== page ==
Which emerging technology will have the biggest impact on your organization in the future?
Hurricanes prove no match for the well-organized service.
The U.S. Coast Guard Cutter Decisive docks at a port in Gulfport, Mississippi, and serves as a command, control and communications platform for the Mississippi Coastal Recovery Base Gulfport. The base provides assistance to local law enforcement agencies as well as search and rescue capabilities and humanitarian aid.
Leaders examine new ways to leverage technology to aid warfighters.
MILCOM 2005 brought together leaders from industry and government to share new ideas to support warfighters and first responders. Held in Atlantic City, New Jersey, the conference drew a record number of attendees.
Officials were deprived of the tools to save their people.
The wind and waves from Hurricane Katrina had scarcely abated along the
More sensors generate more data for more options—if the message gets through to the troops.
U.S. Army soldiers set out on a sunrise patrol in an east Baghdad neighborhood. The demand for actionable intelligence is growing as U.S. forces confront increasingly resourceful adversaries in urban settings.
Support teams provide joint force commanders with nonlethal warfighting options.
Members of the 22nd Marine Expeditionary Unit escort a speaker-equipped U.S. Army psychological operations high-mobility multipurpose wheeled vehicle through the streets of Khas Oruzgan, Afghanistan, during operation Pegasus. One of the operation’s goals was to disrupt and deter enemy activity in the region.
Documentation aids analysis, operational decisions.
The Information Operations Technology Alliance (IOTA) is an online knowledge-sharing forum for the information operations community. One of the alliance’s goals is to provide a repository of technology solutions and expertise that warfighters can access.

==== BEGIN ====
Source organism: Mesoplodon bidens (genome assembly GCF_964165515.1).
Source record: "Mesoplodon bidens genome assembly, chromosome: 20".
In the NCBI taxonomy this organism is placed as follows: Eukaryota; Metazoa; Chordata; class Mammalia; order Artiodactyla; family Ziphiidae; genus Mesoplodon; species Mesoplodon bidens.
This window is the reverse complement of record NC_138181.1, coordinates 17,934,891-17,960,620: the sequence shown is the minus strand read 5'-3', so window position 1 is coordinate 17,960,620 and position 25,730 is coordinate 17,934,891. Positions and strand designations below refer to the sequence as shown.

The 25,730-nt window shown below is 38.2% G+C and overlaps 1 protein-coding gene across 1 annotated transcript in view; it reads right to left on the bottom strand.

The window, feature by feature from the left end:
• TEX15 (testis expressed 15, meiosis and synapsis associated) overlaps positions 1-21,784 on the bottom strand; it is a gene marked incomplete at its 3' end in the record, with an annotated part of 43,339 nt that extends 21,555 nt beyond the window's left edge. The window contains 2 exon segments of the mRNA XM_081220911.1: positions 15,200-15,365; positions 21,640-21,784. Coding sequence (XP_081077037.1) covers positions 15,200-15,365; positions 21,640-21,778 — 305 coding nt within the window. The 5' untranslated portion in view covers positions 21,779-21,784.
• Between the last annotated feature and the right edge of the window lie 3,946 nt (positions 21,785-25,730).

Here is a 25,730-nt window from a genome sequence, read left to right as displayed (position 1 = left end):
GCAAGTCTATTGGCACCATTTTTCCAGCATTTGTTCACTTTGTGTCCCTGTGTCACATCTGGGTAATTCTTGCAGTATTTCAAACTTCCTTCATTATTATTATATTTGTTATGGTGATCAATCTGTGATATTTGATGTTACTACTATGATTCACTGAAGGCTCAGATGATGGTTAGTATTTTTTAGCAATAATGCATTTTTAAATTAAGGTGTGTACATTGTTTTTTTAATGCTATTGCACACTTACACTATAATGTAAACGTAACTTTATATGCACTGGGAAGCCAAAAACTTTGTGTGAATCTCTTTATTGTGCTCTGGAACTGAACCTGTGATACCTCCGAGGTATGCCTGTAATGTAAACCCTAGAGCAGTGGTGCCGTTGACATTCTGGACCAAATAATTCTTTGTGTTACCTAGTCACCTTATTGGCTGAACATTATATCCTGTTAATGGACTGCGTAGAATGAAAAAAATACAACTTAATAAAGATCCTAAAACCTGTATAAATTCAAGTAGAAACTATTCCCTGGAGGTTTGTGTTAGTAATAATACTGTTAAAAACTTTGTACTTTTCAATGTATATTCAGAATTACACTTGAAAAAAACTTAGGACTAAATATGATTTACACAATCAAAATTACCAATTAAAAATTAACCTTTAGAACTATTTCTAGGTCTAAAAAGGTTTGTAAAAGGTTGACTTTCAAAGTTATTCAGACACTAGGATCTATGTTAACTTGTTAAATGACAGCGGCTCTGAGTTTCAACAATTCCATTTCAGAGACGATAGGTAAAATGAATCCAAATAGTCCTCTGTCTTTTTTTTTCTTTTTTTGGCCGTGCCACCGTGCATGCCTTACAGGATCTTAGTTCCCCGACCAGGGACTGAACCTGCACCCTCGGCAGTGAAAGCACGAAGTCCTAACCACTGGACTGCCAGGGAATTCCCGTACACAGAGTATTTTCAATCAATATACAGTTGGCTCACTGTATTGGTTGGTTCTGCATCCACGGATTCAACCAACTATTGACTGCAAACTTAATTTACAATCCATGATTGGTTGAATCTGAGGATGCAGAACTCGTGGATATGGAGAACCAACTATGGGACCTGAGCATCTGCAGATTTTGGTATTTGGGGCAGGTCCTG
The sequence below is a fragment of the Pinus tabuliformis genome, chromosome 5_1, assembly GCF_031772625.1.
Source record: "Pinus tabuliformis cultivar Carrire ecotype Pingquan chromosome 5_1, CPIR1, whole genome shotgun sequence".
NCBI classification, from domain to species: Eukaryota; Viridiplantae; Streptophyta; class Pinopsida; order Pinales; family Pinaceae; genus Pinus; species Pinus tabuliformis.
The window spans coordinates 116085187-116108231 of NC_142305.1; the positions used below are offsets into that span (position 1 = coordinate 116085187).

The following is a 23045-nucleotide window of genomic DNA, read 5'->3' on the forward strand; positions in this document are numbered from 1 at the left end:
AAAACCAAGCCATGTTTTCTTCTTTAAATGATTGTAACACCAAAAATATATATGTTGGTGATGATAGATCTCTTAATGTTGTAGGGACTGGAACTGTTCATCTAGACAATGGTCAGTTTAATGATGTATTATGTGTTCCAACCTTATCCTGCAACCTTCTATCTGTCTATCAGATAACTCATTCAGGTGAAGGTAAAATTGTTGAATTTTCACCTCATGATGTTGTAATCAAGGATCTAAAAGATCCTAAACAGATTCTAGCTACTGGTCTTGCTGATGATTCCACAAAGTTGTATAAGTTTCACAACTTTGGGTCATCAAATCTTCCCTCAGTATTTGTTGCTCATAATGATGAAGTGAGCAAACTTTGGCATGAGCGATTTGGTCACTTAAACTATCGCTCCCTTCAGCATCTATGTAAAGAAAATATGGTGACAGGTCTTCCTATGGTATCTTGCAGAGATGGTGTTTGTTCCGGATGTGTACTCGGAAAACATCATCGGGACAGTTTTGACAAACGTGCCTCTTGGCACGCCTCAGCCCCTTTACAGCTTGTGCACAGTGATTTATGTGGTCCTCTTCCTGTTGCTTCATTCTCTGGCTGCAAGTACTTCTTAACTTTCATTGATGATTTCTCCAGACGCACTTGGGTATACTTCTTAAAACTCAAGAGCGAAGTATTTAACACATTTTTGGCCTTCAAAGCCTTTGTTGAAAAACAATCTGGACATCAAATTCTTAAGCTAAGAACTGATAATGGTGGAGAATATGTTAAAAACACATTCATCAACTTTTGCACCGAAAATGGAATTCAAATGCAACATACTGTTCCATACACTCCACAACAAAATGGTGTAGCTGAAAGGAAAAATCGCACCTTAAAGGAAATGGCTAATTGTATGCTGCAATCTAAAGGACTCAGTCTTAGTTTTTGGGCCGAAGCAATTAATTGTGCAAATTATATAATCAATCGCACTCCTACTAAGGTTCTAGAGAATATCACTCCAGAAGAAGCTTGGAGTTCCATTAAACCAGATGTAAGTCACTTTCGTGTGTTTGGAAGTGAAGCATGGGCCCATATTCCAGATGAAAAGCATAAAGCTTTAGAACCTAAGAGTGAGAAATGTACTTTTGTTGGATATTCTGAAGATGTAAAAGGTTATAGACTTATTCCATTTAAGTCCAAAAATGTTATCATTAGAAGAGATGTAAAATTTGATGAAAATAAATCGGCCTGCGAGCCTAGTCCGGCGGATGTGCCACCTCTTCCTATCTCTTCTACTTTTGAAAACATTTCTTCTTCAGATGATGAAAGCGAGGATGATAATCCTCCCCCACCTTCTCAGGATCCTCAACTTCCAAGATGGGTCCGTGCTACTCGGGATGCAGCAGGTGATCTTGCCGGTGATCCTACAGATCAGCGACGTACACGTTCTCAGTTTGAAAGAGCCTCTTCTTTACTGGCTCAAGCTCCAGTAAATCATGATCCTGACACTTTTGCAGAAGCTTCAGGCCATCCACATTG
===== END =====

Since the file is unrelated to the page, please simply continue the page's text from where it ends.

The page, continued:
From its start as an adjunct to warfighting to its expanded role in all forms of military activities, the discipline of information operations has steadily increased in importance to the modern force. The concept has grown in size and scope, and it now finds itself occupying an important seat at the table of force projection. Yet this evolution did not come about without difficulty, and challenges still remain before the true effectiveness of information operations can be realized.
Training transforms to meet needs of initial crew.
Chief Petty Officer Ron Banks, USN (l), and Senior Chief Adam Phillips, USN, familiarize themselves with the General Dynamics littoral combat ship (LCS) maritime information command center simulator. The simulator is being used to evaluate the center’s design and to help the LCS’ first crew learn about the ship’s interfaces.
Major efforts such as FORCEnet are only the bow wave of a radical new infostructure.
An aviation boatswain’s mate 3rd class signals for launch sequence preparation on the flight deck of the USS Kitty Hawk. The way the U.S. Navy conducts combat operations will change significantly as new network-centric architectures open up innovative capabilities.